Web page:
There is no doubt 2020 will be a tough year for truck maker, the Volvo Group, but according to a new report, careful management could see the Swedish company through the crisis in a healthy state.
The combined impact of COVID-19 and a long-anticipated cyclical downturn in the truck industry have been a major setback for Volvo Trucks globally in 2020, and that is true for all truck makers, but for Volvo, this will mean a reduction in consolidated sales in 2020 of almost 90,000 units compared to 2019.
It was clear in late 2019 that Volvo was preparing for a downturn, but also to ensure it had the resources to develop new power trains and systems in preparation for a zero-emission future. This saw the company reducing sales inventories, reducing staff levels and consolidating operations, which clearly led to the sale in late 2019 of the UD trucks subsidiary to Isuzu.
The recent announcement that Volvo was joining Daimler in a joint venture to develop hydrogen fuel cell drive trains demonstrated the group’s intent to prepare for the future.
The European truck industry had long expected 2020 to be a bad year, for the sector, but its fate now lies firmly in the hands of the coronavirus, and May truck registration data published by the European Automobile Manufacturers Association (ACEA) makes for difficult reading.
Commercial vehicle registrations across the European Union (EU) decreased by 44.4 per cent in May, with the sharpest declines in Spain, down 59 per cent year-on-year and Germany down 47.9 per cent. The impact of the pandemic is all too plain to see: a ‘routine’ cyclical downturn would have produced far less dramatic numbers.
However, May registrations in Europe saw a slight improvement over the previous April as markets began relaxing lockdown restrictions.
New heavy truck registrations over 16 tonnes across the EU fell by 59.7 per cent, down to 11,783 units in May, and by 41.1 per cent year on year to 76,232 in the first five months of the year.
May also saw EU demand for new medium and heavy between 3.5 tonne and 16 tonne trucks shrink by 56.9 per cent, the 11th consecutive month of decline.
However according to a new forecast by industry publication Automotive World, even after five years of recovery—a period which will include Volvo’s sale of UD trucks—the Group’s sales in 2024 will only be back to levels last seen in 2017, and well out of reach of the 2019 peak of 221,600 units.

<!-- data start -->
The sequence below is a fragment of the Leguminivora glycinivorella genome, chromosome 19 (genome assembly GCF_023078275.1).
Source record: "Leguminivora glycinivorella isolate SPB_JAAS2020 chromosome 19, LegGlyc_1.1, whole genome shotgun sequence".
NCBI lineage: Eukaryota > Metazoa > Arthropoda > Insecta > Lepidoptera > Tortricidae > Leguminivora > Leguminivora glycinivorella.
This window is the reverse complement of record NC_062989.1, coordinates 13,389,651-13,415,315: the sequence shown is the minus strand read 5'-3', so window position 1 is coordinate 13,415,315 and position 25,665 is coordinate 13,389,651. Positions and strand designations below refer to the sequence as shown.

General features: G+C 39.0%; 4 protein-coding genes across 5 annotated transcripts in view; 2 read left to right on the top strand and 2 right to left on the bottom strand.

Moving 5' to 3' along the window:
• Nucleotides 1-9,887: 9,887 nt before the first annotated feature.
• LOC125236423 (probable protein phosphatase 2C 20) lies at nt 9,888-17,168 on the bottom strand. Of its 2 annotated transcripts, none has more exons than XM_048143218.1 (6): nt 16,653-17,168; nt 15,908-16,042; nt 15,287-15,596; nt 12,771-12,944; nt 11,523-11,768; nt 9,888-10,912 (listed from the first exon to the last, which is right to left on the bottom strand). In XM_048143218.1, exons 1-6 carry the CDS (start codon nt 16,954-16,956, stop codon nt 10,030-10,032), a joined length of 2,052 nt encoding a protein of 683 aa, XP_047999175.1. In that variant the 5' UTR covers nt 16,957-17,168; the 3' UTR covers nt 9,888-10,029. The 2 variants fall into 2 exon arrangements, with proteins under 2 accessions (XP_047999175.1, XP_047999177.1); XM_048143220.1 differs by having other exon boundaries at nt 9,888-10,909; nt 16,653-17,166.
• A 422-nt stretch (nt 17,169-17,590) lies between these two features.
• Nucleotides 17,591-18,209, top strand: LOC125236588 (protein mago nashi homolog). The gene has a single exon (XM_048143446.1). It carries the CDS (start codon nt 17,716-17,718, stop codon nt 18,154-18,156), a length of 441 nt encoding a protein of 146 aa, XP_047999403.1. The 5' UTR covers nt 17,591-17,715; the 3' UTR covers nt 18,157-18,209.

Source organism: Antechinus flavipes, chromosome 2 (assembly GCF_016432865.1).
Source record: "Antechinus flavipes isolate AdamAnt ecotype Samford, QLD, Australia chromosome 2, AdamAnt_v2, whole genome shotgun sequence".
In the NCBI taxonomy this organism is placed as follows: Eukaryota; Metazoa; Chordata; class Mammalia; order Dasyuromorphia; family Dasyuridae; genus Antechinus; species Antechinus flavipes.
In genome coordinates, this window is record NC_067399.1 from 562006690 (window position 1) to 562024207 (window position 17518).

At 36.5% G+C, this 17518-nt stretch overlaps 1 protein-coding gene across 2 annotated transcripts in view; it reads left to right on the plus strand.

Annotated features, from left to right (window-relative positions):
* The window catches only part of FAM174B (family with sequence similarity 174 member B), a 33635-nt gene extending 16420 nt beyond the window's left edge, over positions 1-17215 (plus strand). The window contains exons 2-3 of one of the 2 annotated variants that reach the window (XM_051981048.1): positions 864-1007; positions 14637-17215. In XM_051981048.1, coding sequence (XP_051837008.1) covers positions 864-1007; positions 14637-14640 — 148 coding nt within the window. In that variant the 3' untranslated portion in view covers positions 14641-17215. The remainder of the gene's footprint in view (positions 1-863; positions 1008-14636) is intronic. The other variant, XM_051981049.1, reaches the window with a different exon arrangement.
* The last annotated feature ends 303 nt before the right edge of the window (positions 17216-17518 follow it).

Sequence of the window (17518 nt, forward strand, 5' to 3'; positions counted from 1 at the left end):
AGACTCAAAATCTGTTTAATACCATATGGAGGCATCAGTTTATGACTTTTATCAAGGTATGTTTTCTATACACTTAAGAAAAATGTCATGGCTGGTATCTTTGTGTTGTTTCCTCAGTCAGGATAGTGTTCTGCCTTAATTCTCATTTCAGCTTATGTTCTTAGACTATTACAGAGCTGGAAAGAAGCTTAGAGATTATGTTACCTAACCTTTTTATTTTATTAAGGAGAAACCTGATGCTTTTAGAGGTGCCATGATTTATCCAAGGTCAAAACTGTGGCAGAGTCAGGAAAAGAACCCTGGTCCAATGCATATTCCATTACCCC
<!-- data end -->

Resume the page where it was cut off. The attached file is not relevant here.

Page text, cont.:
The GFC in 2008 was the last time the truck industry suffered a major drop in sales volumes, but in March this year, Volvo saw a 75 per cent decline in net order intake compared to February.
Subsequently this turned negative as cancellations exceeded orders for new trucks in the wake of lockdowns in most major truck markets.
Volvo has been here before; in the third quarter of 2008, the truck maker’s European orders fell 99.7 per cent year-on-year, sliding into negative territory in Q4 of that year.
All Volvo Group truck brands, including Volvo, Renault and Mack suffered declining orders, but it was the speed of order cancellations for the Volvo truck brand that stood out, especially after its experience in 2008.
The report by Automotive World, reviews all of Volvo’s operations, from its joint venture with Daimler on hydrogen fuel cell technology to the sale of its Japanese subsidiary, UD Trucks, along with the recent announcement that it would cut 4,100 white collar job ]in response to coronavirus-related falling demand.
One of Volvo Group’s key themes prior to COVID 19, was building resilience and at the time it was anticipating cyclical downturns in 2020 across most of its major truck and bus markets, with South America being the one exception.
That resilience, including record net cash in the industrial division at the end of 2019, is what is standing the company in good stead as the impact of coronavirus has markedly steepened the downturns in all its markets, taking demand well below the levels which the company had anticipated.
The report analyses the company’s position, and how these actions will shape its production outlook over the next five years.
“Market conditions are currently tough for all automakers and truck manufacturers, but the report retains some optimism for Volvo.
“While 2020 is not going to be anything but a bad year for Volvo,” the report concludes, “the company has put itself in good shape to weather the storm.”